Panasonic Group

Talking with Group CEO Kusumi
Unlock the Potential of Each Individual to Accelerate Change:
Yuki Kusumi, Group CEO, Panasonic Holdings Corporation


  • Group CEO
  • Konosuke Matsushita
  • Business Policy

Break down outdated rules and become unrivaled in our work

In my New Year message to all Panasonic Group employees in January this year, I said I wanted each employee to unlock their own potential. Once again, I would like to share with you my thoughts behind using the word "unlock."

The Panasonic Group has long strived to create a wide range of value for society and our customers. Over the course of the company's long history, however, stereotypes based on past experiences and barriers between businesses and divisions have formed in the minds of employees. Worse, achieving sales and profit targets had become the top priority or purpose of the company, even at a time when drastic reforms were needed to increase our competitiveness. A number of internal rules and regulations have been put in place to prevent the recurrence of mistakes, but they have only stifled the willingness of individuals to take on new challenges. I'm afraid that this has happened over and over again in our company. As a result, our employees have not been able to reach their full potential, and we have been unable to meet our customers' expectations for speed, cost, and many other requirements. Thus, the Group has failed to achieve growth over the past 30 years.

In an attempt to eliminate these impediments to our growth and restore our company to one that allows each employee to fully embrace challenges, two years ago we updated the Basic Business Philosophy (BBP), which guides us in making contributions to progress in society, for the first time in 60 years. We made the new BBP easier to understand in the context of the conditions and values of today's society, and we also added items that were missing in the previous version, such as eliminating waste, inaction, and rework. The underlying idea of our BBP is employee entrepreneurship—each individual should approach their job as a Panasonic Group employee as their own independent business, and work as if they were the manager running the business.

What is important is that all employees focus all of their abilities on their jobs, creating better ways and means and boldly implementing them toward greater achievements. This is how we work to create value that is unique to us, and this is the employee entrepreneurship that the Panasonic Group is pursuing. Simply following established rules or business processes is not considered doing your job. In my opinion, you have to try without being afraid of small mistakes and accelerate success to create customer value. In an ever-changing business environment, we must change any rule that no longer contributes to customer value. I want all Panasonic Group employees to demonstrate their creativity and ingenuity, changing our old systems to fit current circumstances and promoting corporate reform. To this end, I want Panasonic to draw on the wisdom of its employees and to motivate them to take on new challenges.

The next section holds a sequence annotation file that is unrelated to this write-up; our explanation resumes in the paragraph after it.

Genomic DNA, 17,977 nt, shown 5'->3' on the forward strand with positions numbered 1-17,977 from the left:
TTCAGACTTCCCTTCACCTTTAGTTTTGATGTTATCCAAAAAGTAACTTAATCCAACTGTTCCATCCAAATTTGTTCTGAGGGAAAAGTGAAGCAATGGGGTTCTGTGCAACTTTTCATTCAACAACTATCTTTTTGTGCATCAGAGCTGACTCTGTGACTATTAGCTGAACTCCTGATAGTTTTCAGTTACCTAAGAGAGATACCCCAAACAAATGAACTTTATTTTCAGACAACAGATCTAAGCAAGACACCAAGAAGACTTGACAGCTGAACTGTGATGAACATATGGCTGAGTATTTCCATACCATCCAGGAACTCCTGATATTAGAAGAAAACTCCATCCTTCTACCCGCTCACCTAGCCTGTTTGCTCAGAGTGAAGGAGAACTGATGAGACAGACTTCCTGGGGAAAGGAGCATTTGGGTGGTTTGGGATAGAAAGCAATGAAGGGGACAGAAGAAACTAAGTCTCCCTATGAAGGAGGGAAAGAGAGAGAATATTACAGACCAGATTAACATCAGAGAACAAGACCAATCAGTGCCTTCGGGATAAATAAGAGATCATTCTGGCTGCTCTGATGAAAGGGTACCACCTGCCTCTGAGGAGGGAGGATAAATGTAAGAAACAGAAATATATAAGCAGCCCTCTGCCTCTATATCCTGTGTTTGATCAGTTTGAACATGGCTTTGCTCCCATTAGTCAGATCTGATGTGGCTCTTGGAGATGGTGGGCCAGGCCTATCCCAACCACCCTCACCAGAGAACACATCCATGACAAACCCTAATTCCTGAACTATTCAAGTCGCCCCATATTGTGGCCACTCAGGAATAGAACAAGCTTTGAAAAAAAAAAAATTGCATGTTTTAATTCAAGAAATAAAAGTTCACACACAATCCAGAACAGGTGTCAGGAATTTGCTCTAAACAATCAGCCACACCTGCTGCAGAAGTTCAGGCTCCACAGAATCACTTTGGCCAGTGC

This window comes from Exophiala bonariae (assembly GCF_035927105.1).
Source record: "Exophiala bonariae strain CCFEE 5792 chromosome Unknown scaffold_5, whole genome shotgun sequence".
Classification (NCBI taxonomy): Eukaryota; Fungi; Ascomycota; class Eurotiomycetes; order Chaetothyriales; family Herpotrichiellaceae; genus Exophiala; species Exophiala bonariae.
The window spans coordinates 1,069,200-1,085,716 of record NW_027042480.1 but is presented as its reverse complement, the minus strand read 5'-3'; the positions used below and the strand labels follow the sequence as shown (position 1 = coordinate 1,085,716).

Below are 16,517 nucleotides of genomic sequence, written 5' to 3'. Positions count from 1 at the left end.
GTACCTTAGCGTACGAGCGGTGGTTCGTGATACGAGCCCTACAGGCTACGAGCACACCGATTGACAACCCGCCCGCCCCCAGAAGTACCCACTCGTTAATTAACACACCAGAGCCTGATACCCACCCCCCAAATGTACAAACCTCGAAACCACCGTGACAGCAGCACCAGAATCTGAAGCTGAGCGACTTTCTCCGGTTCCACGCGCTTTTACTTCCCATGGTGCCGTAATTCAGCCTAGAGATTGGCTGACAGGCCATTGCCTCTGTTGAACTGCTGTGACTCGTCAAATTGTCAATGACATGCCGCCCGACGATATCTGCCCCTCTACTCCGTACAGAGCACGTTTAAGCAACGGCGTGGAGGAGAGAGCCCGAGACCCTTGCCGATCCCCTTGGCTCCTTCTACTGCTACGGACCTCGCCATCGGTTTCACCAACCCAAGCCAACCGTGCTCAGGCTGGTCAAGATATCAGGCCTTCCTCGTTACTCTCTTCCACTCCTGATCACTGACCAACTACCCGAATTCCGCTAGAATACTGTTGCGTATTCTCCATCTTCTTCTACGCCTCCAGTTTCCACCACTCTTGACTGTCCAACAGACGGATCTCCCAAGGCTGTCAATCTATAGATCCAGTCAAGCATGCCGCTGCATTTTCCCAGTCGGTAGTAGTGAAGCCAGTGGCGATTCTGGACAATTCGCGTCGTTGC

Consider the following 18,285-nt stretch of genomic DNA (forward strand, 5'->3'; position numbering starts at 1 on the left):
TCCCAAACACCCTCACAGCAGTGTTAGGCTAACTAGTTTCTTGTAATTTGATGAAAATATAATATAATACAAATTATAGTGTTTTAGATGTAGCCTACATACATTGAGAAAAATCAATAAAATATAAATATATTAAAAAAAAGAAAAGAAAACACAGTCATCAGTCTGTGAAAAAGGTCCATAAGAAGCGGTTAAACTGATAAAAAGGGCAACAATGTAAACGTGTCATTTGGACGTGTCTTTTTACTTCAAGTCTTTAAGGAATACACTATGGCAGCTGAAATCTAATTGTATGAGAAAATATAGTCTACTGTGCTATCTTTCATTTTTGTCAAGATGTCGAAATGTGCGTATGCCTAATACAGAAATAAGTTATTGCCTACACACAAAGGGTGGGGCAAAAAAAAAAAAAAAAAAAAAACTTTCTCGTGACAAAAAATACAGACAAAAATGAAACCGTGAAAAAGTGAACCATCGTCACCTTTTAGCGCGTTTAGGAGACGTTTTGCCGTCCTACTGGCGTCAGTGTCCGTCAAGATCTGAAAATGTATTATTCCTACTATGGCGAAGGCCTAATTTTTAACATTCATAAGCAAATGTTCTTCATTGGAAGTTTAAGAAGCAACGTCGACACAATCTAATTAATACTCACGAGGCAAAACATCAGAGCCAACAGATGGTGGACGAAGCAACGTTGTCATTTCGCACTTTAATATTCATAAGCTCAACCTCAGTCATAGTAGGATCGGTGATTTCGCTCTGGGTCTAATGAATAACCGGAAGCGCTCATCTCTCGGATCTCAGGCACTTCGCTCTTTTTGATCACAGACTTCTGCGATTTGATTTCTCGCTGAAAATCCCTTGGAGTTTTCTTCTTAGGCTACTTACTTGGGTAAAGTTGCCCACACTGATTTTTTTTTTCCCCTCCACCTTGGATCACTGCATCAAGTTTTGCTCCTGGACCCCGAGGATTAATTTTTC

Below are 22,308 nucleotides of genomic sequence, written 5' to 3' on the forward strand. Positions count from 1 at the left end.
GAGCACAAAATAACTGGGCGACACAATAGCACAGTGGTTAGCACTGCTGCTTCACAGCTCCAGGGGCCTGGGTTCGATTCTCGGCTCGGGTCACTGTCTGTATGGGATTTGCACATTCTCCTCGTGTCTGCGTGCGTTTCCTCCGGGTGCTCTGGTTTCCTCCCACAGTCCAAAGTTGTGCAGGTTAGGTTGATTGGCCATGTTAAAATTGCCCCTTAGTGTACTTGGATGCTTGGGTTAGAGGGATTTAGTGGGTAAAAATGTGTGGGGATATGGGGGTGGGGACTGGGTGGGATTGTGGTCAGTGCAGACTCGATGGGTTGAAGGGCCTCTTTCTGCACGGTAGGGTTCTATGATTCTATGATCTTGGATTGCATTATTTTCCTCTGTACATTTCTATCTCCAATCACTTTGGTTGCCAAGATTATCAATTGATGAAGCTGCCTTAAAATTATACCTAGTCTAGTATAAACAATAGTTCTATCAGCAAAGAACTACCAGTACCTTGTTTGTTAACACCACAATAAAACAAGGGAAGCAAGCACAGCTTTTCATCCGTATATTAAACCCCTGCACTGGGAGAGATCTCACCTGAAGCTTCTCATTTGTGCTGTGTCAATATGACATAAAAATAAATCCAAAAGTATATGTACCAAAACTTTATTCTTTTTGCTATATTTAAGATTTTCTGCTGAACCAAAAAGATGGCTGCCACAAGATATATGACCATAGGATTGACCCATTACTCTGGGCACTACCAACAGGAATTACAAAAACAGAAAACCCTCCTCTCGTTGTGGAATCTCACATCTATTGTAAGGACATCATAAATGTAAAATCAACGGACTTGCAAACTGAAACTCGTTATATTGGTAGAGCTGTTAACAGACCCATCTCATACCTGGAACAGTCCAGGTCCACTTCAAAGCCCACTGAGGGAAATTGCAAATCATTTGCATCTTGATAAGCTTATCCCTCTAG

The updated BBP includes the phrase "Be unrivaled in our work" by Arataro Takahashi, former Chairperson, who supported our founder Konosuke Matsushita for a long time. It is only when we are unrivaled in our work that we can become the first choice of our customers, gain their trust, and thus achieve business growth. This is fundamental to our company's business, and all of our employees must share this understanding anew. Break down outdated rules, stereotypes, and organizational barriers. Unlock the potential of each and every employee, and keep trying and improving. I believe this is essential for us to be chosen by customers and society, and thus contribute to progress in society.

My Unlock Experience

Panasonic's first BS digital high-definition television with the "d" button and tuner

In Japan's BS digital broadcasting, which began in full swing in December 2000, in addition to video and audio transmission, data broadcasting service (information service that can be used with the "d" button on a remote control) was launched. At the time, I was involved in the standardization of the data broadcasting system as an engineer.

Since the previous ministerial ordinance related to analog television broadcasting did not address the transmission of data broadcasting signals, it was necessary to change the ordinance in order to actually start this data broadcasting service. Although I was a leader in the standardization project, I was only an engineer from one manufacturer, so I could not imagine that I would be changing the nation's regulatory structure.

However, when the person in charge at the relevant ministry casually said, "This ministerial ordinance needs to be changed, so we will work to change it," the scales fell from my eyes: I realized that such things could be changed if necessary. I hadn't even considered that amending the ministerial ordinance was possible, but it turned out that it could be done if necessary. … It was then that I became convinced that if this were possible, we could also do whatever was necessary with our own company's internal rules.

Later, the first television with the "d" button went on sale. I still vividly remember how I stood there in tears, when I saw how impressed the customers were during the in-store demonstration of its functions.

This was my formative experience with the effect of unlocking. Of course, there are things that must not be changed, such as rules protecting human rights or preventing social disorder. On the other hand, if it is necessary to change rules to create customer value, we should do so without hesitation. The experience of "d" button standardization had a great impact on me, and it gave me this idea.


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